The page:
Common Screw Ups

I fight a lot. Which means I die on average once every four fights. I'm working on improving that average, it has actually been much better lately, but you get the idea. I kill people but I also explode from time to time.

Usually when I explode it isn't always because the other pilot is better than me, although that certainly does happen. More often than not however, it is because I screwed up somehow. Made a mistake. And while I do try and learn from my mistakes, it is easier to say it than to do it in Eve. Eve is horribly complicated and every situation is so different... it can get extremely frustrating.

But that is a huge part of the challenge isn't it?

I've noticed that the mistakes tend to fall into some rather obvious categories. So here are a few of them, and my thoughts about why they happen.

> Range Dictation

Dictating range is one of the fundamental mantras of PvP. We often fit Webs to ships that really don't need a Web simply to be able to "dictate range". The sheer amount of variables involved in actually, really doing this in the heat of combat is mind-bottingly difficult. In most cases you have only a few precious seconds to determine and plan for your attack profile, based simply on experience and situational awareness. Ok, so what does that mean?

Yesterday I attacked a Harpy in my Slasher. This might be seen as extremely foolhardy on my part. But the other pilot was only a year or so old, was in a FW thingie and might not even have guns. I knew he probably did have guns, but that was simply a guess on my part. But which guns? Rails or blasters? Knowing the answer to that question was the difference between a kill and a loss. But I wouldn't know until the last possible second. So I loaded long-range ammo and decided to start out high. The only problem with that strategy? Sure I got lock and point, but I couldn't kill him from that range. So, disengage or fight on? I probably should have run. But instead I loaded up close range ammo and went in for the kill. That was a mistake. Although it was close.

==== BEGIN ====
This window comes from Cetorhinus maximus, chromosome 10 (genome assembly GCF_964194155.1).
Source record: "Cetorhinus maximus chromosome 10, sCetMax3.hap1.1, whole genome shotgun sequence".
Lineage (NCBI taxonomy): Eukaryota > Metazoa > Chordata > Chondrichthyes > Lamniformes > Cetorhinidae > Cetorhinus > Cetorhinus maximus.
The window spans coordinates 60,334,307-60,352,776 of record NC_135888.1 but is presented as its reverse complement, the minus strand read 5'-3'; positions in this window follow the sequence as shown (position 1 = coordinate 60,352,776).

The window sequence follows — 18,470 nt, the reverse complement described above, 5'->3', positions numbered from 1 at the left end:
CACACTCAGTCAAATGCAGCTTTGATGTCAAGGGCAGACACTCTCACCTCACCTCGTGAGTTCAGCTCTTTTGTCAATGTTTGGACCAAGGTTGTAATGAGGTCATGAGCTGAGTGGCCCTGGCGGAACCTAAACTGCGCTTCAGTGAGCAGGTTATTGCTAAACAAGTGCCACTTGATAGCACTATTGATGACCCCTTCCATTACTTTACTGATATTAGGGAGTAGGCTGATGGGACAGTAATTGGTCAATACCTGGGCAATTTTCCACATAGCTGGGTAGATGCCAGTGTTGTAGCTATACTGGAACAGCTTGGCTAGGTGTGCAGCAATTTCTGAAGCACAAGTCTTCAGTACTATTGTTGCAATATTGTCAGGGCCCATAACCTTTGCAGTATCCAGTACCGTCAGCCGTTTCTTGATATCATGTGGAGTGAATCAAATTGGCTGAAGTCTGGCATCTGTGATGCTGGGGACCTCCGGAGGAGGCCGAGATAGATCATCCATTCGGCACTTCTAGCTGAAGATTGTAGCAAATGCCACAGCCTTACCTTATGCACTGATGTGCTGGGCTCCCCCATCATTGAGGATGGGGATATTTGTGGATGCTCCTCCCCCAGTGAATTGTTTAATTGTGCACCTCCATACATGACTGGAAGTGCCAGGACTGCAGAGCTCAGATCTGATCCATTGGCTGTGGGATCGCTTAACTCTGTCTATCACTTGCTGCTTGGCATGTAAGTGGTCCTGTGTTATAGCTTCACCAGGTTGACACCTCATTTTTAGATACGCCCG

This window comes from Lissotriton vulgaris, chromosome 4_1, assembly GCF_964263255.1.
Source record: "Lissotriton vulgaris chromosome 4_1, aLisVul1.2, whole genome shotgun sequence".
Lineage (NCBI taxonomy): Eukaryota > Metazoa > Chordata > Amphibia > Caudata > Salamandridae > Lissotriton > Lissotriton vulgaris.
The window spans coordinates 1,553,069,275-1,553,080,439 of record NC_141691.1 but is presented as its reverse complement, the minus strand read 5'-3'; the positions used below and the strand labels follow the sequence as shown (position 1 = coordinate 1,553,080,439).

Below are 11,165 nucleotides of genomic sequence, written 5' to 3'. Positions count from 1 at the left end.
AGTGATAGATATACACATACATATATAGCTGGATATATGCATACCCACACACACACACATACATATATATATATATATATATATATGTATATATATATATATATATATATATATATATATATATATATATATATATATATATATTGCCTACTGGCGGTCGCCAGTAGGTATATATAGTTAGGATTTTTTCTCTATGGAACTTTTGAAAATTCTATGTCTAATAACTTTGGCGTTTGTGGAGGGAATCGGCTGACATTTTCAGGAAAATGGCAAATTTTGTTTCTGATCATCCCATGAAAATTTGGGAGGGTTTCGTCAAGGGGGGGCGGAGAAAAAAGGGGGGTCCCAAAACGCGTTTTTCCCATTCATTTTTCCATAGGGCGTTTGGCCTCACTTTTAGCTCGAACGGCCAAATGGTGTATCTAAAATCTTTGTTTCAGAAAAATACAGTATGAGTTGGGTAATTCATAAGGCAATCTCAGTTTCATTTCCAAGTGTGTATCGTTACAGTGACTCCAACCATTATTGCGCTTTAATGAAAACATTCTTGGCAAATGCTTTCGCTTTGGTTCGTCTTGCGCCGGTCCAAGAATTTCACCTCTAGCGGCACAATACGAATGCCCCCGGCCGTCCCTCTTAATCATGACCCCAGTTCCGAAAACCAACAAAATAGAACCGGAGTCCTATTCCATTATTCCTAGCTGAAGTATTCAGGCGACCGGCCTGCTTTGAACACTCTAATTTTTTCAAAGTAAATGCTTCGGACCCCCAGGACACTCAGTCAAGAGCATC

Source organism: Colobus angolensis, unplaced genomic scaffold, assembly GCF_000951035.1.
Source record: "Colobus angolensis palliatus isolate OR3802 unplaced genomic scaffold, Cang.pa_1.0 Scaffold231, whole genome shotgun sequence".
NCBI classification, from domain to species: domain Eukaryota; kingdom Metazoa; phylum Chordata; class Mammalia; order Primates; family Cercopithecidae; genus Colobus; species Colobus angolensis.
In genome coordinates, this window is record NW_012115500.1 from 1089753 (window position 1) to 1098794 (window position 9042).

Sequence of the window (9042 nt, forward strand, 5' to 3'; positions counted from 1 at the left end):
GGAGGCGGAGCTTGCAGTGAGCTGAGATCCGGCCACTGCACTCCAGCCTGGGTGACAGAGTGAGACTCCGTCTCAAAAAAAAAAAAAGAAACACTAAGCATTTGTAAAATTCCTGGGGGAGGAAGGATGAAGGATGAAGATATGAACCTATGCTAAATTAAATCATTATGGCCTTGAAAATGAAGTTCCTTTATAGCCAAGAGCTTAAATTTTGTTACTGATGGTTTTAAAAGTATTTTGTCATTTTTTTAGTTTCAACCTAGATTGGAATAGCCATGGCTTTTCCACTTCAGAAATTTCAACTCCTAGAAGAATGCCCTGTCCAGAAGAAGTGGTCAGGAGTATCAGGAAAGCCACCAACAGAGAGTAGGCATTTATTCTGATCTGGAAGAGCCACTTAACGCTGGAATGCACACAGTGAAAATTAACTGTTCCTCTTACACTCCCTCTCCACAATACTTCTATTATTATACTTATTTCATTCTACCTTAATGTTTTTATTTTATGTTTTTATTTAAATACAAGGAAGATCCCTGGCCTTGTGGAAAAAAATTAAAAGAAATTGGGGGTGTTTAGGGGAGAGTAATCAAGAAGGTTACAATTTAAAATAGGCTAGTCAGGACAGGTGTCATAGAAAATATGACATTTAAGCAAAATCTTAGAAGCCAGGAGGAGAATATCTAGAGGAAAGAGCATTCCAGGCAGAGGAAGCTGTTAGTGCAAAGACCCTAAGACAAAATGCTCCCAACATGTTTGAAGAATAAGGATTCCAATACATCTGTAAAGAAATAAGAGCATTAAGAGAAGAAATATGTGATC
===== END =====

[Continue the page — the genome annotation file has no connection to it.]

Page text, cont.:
It also doesn't help when you are planning on a higher range engagement and you land or they land right on top of you. Or they turn out to be much, much faster than you. Ain't Eve wonderful? ( it is btw!)

> Ammo Selection

Picking the wrong ammo for your engagement can lead to bad side-effects. I know my ammo like the back of my hand, what each is good and bad for. Any decent pilot does. But that doesn't always matter a hill of beans in actual combat. Despite thinking the other guy is armor fit, he might just be shield fit after all. BOOM, ok guessed wrong again.

Or you could be killing a small ship with Javelin missiles and then a bigger ship lands, which if you would've had Rages loaded would've also died. So you miss a kill because you rarely have the time to re-load. Ten seconds is killer when you are toe-to-toe. This is also a place for a boo-boo, should I re-load or just continue being largely ineffective in this fight?

Proper ammo selection is a moment where lots of mistakes can happen.

> Panic

Nothing is worse than losing your calm, reserved exterior when under pressure. Just because that one on one fight suddenly turns into twelve on one, is no reason to throw your hands up and make some bone-headed decisions. Decisions that can cost you your ship. But panic can often lead to bad decisions or loss of focus, and that can be terribly unfortunate for you.

This happened to me yesterday and I had a blast while using my cunning and superior knowledge to escape the blob. But this kind of calm under pressure has been hard won over the years. More often than not, I've made my own share of bone-headed panic decisions and lost ships that I shouldn't have. Stay calm, it is only a ship. And remember the most important thing about PvP in Eve, it is not always fair. In fact, most of the time it isn't.

> Bad Fits

This one isn't much of a problem anymore. Not with years of experience, game knowledge and the world's greatest pirate corporation on my side. I still enjoy experimenting with my fits and sometimes doing things just to see how they work. That is part of the joy of playing Eve. More than anything however, this is a real problem for my opponents. I really shouldn't be killing some of the people I end up killing, they should be better equipped to weather the storm. But they often are not. For which I am eternally grateful, but I'm trying to be helpful here.

Learn to properly fit your ship! Being a young player is no excuse. There are thousands of killboards out there just waiting for you to steal the best from the best. Find the good pilots and steal the fits from their losses. It is a cheesy yet effective way to at least get a leg up.

A bad fit will kill you every time. A good fit will give you a fighting chance.

There are more obviously, but my fingers are tired.


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